P U B L I S H E D BY T H E C I T Y O F A L B U Q U E R Q U E O F F I C E O F N E I G H B O R H O O D CO O R D I N AT I O N
NEIGHBORHOOD SEPTEMBER 2019
FALLING INTO SEPTEMBER!
CITY OF ALBUQUERQUE OFFICE OF NEIGHBORHOOD COORDINATION | CREATING COMMUNITY TOGETHER
INSIDE September is National Preparedness Month!
4. Youth Programs Offer School-Year Resources
6. Local Election Process Streamlined
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Update on Neighborhood Engagement Process for September The Neighborhood Engagement Process (NEP) was established as a process to collect community input on the elements that can be integrated in the update of the Neighborhood Association Recognition Ordinance (NARO). As the summer begins to turn into Fall, the NEP process has continued to move steadily along. The facilitation team has worked diligently over the summer months to try to ensure that there is equity in the communityâ&#x20AC;&#x2122;s ability to engage the Choice Dialogue community input process. Thus far, we have been able to gather and meet with 68 different neighborhood and homeowners associations, while still working to convene people as a part of this process. While so much of the Phase III input process has been focused on hearing community voice from the neighborhood and homeowners associations, we will also seek input from community members at large. Hearing all the voices of the community and creating pathways for engagement from everyone in the community, including young people, is a really important aspect in this project. The community convening portion of this project will continue through the end of September, and we will continue to provide updates on the project and our progress. To learn more about the Neighborhood Engagement Process or the facilitators, you can access their bios at: www.cabq.gov/office-of-neighborhood-coordination/neighborhood-engagement-process. They will continue to keep working diligently into the early fall to coordinate additional choice dialogues and to capture community input data that will support the Office of Neighborhood Coordination and the Albuquerque City Council in their process to update the NARO. To ensure that your neighborhood association can be reached by the NEP team, please make sure that your contact information (email, phone & address) are up to date with the Office of Neighborhood Coordination. You can contact the ONC by telephone at (505) 768-3334, by e-mail to: firstname.lastname@example.org; or by visiting the website at: www.cabq.gov/neighborhoods â&#x20AC;˘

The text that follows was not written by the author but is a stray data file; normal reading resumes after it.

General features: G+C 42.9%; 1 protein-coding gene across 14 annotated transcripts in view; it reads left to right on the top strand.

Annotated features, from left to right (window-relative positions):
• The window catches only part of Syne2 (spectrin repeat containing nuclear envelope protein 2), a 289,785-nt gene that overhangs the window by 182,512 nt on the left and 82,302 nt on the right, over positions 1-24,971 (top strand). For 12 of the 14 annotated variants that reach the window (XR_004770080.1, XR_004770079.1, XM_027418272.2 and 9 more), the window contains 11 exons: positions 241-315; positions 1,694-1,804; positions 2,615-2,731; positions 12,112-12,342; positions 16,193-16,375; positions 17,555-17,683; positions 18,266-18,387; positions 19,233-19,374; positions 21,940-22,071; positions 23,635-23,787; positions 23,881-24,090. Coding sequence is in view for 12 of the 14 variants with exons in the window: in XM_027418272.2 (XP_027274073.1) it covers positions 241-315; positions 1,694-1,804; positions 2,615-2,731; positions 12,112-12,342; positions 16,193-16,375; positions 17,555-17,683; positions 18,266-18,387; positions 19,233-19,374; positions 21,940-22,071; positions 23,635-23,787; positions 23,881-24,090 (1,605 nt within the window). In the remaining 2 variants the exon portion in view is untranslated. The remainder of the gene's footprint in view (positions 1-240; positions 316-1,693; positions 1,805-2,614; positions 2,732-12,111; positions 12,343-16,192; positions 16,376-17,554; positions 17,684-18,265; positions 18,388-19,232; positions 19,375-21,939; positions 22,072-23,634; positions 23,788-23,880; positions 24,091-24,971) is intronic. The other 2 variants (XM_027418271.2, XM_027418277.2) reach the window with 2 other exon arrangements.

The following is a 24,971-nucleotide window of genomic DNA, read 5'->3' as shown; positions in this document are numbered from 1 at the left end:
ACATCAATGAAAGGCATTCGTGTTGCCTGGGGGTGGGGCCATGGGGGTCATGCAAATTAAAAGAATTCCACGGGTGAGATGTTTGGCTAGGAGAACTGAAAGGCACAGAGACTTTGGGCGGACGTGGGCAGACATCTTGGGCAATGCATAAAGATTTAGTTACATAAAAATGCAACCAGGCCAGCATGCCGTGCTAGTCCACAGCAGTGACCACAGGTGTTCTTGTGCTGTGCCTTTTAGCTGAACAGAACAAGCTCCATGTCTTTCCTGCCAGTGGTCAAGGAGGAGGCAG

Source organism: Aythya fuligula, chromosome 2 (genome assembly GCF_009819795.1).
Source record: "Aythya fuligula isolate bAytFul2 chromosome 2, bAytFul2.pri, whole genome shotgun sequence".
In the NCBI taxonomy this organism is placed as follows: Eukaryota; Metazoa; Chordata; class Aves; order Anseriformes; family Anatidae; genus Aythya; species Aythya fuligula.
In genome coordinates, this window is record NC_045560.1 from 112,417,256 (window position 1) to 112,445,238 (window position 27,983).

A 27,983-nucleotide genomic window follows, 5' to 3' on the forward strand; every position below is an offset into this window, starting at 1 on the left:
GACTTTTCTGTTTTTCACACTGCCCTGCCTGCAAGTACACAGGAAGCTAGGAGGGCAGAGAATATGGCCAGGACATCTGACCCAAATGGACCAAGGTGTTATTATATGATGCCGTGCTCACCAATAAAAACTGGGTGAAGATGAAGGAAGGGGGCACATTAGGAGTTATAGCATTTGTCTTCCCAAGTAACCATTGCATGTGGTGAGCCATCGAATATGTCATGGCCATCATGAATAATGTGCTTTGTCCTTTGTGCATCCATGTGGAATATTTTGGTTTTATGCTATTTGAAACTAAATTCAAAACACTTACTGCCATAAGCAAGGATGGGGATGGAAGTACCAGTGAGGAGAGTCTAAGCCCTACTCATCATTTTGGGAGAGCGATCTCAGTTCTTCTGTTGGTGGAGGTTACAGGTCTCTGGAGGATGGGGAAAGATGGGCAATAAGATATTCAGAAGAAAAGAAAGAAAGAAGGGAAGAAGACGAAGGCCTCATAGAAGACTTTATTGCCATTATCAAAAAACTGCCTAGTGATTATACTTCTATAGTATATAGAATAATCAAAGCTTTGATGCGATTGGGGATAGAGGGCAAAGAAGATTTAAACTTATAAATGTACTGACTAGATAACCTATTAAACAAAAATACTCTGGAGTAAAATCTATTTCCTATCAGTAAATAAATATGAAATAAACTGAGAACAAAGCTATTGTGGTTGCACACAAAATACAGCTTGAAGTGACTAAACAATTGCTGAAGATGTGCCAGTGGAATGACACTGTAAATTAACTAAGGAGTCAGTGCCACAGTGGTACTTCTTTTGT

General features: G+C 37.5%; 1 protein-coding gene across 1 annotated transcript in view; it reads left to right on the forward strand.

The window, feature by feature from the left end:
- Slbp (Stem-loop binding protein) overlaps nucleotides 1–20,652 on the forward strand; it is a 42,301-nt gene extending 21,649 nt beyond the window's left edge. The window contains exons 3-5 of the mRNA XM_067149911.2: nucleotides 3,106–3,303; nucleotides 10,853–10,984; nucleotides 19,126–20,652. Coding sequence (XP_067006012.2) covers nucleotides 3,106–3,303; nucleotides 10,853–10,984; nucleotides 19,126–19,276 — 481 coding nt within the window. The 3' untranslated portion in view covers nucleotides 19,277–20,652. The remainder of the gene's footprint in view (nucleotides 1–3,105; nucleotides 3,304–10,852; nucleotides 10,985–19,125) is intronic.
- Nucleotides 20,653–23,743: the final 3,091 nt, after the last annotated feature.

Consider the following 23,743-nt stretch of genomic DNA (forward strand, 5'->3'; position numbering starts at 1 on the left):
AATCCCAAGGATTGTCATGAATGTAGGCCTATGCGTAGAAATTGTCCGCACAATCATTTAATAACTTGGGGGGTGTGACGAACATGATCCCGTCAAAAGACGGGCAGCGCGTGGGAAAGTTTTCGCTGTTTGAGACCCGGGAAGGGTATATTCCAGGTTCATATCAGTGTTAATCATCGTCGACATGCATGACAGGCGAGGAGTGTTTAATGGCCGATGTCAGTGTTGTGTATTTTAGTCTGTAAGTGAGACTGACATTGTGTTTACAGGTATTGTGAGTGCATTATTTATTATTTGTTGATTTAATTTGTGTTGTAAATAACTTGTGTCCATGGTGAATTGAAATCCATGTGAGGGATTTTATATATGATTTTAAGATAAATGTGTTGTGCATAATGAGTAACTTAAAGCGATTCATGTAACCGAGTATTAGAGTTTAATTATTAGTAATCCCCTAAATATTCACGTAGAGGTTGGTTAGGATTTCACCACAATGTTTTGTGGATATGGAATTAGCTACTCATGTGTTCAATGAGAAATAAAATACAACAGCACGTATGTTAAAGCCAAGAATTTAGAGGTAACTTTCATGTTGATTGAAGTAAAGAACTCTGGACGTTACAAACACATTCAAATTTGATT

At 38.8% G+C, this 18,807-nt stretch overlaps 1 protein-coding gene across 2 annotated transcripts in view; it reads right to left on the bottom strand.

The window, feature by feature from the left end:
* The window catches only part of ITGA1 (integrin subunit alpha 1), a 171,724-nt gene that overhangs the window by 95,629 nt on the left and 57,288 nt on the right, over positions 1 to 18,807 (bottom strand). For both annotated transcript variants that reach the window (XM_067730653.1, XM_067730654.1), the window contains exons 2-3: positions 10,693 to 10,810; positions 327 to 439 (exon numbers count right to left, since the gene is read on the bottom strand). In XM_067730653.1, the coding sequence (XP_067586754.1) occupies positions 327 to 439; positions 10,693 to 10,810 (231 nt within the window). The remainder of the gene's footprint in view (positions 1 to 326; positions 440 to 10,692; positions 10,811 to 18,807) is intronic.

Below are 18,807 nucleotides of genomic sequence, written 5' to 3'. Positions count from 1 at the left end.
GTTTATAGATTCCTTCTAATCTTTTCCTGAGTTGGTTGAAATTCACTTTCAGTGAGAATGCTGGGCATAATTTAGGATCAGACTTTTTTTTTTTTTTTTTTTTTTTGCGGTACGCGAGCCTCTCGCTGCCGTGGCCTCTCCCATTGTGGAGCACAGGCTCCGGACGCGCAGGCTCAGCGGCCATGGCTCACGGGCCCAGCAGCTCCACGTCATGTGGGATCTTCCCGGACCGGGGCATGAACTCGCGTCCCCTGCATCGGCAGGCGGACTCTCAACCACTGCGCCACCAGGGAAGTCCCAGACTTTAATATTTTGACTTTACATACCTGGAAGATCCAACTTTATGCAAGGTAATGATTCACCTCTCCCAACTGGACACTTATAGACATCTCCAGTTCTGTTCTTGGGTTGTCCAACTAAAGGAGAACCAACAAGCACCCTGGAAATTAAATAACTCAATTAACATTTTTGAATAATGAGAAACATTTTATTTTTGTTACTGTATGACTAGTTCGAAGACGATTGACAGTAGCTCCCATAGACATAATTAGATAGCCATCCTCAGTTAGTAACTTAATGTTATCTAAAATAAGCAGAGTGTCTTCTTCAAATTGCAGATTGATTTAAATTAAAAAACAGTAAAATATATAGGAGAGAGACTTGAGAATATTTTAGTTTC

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Nick Zubel Office of Emergency Management
September is National Preparedness Month September is National Preparedness Month and the City of Albuquerque is committed to building a more disaster resilient community.
2019 is â&#x20AC;&#x153;Prepared, Not Scared. Be Ready for Disasters.â&#x20AC;? During a disaster, professional emergency responders may be overwhelmed and significantly delayed. Communications may be down and access to essential services may not be available. People must be prepared to take care of families and neighbors.
The goal of the month-long preparedness campaign is to remind individuals and families to be prepared for emergencies or disasters in their homes, businesses, and neighborhoods. The preparedness theme for
During September, the Office of Emergency Management (OEM) encourages all individuals and families to engage in preparedness actions that will save lives, reduce severity of injury and trauma, and increase
Disaster can strike anywhere and at any time. Are you prepared?
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capacity to be self-sufficient for the first 72 hours after a disaster.
Each week there will be a different theme, focused on simple, yet critical steps to help you and your communities be safer, stronger and better prepared.
Week 1: September 1-7 Save Early for Disasters Costs Learn how to prepare your finances for disasters. Week 2: September 8-14 Make a Plan to Prepare for Disasters Learn how to make a family emergency plan. Week 3: September 15-21 Teach Youth to Prepare for Disasters Teach your children what to do in an emergency
Get started now by visiting the OEMâ&#x20AC;&#x2122;s website: www.cabq.gov/office-ofemergency-management
Week 4: September 22-30 Get Involved in Your Communityâ&#x20AC;&#x2122;s Preparedness Learn about the hazards that may impact your area
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Kid and Teen Programs Offer Fun and Safe Events After school, evening and weekend programs are a key element to keeping our kids safe and engaged!